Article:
Okay, well, maybe not extreme
Like most people in this country, Erin and I have both resolved to lose weight in the new year. I lost 60lbs last year and plan to take off another 30 this year, putting me at a weight I’ve not been at since, honestly, middle school. Where we differ from that vast majority, however, is in our approach:
Did we hit the gym with all of the other trendy resolutioners on New Year’s Day?
Did we go to the grocery store and fill up on fruits, veggies, bottled waters and Healthy Choice 100 Calorie snack packs?
Did we set up accounts on Men’s Health’s ‘Belly Off Club’ or Weight Watchers?
Did we begin researching fad diets online and search for an easy way out?
You get the point.
Last year, I saw my eating habits do a (nearly) complete 360º (we’ll say 345º). Sensible choices, smart alternatives, never starving myself, never forcing myself to eat something I didn’t like, still eating the foods I love, developing my skills in the kitchen more, all while never once referring to it as a “diet.”
This year, we’re doing more of the same. Starting off with adding veggies to breakfast. That seems like a no-brainer, but when you think about it, here in the south, the only veggies we ever have with breakfast are usually big honkin’ juicy tomatoes (technically a fruit, I guess) from the garden, but even then it was usually paired with biscuits and sausage gravy. I’ve started our days off recently with some steamed broccoli and scrambled egg whites topped with salsa, spinach and egg white omelets (also topped with salsa), mashed avocado (again, technically a fruit) on whole wheat toast with poached eggs, and have slipped some spinach in with our protein smoothies for a nice morning greenie.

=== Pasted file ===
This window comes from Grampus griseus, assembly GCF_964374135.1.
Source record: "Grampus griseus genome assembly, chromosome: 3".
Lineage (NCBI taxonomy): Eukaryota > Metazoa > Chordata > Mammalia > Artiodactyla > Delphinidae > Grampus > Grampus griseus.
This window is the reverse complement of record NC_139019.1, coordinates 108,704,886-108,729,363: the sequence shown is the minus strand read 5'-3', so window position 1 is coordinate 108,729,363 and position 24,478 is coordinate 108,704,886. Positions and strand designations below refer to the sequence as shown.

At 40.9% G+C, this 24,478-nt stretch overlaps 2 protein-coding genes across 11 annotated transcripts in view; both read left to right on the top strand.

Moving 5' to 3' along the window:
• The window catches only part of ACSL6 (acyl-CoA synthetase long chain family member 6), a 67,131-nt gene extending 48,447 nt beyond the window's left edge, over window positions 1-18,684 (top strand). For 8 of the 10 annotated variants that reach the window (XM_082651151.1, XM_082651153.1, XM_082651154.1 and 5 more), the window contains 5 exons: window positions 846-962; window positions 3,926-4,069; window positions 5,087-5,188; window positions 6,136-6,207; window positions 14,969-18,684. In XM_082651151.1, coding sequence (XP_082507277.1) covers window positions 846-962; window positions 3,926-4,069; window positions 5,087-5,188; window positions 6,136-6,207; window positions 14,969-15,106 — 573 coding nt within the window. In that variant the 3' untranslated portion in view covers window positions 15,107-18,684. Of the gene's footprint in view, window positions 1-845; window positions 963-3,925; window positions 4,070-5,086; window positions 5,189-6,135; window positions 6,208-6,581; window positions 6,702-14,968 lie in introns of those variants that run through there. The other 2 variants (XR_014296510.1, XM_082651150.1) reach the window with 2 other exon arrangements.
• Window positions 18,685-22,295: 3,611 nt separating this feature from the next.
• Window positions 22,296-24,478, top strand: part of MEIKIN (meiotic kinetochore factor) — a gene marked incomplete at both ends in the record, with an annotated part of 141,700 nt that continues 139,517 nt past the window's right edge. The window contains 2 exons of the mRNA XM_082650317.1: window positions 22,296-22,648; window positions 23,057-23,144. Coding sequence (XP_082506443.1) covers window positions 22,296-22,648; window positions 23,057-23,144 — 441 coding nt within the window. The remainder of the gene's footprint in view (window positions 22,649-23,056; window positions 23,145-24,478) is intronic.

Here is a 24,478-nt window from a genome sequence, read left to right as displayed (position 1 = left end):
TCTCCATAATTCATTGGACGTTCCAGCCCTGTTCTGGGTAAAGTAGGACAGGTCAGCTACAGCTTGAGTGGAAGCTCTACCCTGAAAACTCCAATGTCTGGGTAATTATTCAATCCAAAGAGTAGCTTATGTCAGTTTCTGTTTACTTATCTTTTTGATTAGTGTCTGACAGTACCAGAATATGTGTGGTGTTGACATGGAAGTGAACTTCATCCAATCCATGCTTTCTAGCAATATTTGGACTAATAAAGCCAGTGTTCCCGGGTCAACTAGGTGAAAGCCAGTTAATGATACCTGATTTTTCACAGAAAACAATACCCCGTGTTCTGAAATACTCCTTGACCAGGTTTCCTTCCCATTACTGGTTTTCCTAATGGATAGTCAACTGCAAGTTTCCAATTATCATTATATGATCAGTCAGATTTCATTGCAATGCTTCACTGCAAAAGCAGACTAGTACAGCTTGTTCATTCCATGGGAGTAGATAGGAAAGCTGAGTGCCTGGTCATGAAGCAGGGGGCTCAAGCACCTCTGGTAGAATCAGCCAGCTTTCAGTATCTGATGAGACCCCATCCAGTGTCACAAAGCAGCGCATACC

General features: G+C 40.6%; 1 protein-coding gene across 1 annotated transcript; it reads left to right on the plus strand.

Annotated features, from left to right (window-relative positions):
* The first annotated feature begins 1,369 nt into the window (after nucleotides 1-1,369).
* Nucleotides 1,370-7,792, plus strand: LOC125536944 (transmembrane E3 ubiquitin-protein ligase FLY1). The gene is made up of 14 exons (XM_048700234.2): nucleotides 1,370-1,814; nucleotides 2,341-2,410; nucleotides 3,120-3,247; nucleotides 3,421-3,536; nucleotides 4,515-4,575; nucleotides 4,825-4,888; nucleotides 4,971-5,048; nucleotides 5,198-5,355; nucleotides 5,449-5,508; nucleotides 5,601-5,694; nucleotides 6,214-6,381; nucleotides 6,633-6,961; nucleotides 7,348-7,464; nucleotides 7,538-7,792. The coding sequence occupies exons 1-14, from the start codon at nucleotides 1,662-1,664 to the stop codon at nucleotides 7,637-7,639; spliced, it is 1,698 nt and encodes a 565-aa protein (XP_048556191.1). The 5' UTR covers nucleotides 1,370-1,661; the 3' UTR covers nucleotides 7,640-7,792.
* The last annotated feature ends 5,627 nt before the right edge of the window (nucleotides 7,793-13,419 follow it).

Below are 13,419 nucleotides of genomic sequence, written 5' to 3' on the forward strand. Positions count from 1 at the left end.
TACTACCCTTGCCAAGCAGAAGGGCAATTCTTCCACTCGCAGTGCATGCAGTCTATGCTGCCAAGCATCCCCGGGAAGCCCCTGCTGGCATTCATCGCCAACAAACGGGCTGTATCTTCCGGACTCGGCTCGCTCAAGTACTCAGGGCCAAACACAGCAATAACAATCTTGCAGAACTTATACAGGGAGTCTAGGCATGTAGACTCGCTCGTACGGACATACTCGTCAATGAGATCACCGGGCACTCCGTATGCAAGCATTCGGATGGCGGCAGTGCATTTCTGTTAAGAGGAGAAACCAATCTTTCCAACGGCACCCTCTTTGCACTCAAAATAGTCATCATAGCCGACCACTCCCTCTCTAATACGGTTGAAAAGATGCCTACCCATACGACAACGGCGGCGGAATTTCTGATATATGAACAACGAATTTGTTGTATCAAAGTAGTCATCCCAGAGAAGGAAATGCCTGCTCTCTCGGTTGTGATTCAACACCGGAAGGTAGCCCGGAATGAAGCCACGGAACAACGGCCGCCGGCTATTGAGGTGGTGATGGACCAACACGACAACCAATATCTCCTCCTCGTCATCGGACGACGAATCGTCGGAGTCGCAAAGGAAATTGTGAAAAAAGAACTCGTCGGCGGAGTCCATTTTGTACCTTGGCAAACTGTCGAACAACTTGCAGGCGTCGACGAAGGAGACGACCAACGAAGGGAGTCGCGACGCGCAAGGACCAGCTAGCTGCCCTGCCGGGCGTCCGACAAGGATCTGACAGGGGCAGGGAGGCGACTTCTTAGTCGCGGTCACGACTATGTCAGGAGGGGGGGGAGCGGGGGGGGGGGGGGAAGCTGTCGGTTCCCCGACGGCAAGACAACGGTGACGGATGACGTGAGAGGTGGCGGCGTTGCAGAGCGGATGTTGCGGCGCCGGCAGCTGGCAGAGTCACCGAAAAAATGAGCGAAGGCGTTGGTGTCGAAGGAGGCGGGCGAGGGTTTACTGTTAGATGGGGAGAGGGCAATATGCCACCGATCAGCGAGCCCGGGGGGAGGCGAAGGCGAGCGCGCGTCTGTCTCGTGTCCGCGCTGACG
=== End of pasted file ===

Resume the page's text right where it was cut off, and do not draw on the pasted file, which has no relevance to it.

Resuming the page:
So that’s breakfast – and our lunches are usually pretty good already, ditto for dinner – but what about snacks and desserts?
I found a great recipe for these pumpkin protein bars over at BodyBuilding.com.
Relatively few ingredients (you will likely have to go shopping, though, or at least make some changes, as I certainly didn’t just happen to have all of the ingredients in my cabinets), these bars are moist, nutritious and super tasty – good for a snack, a dessert or even breakfast if you have a few. The recipe was supposed to yield 24 squares but the way I cut mine made 32, each coming in at around 50 calories a piece.
Low calorie, tasty and full of protein? I’ll take ’em!
Ok, now I want pumpkin bars AND a tomato biscuit. lol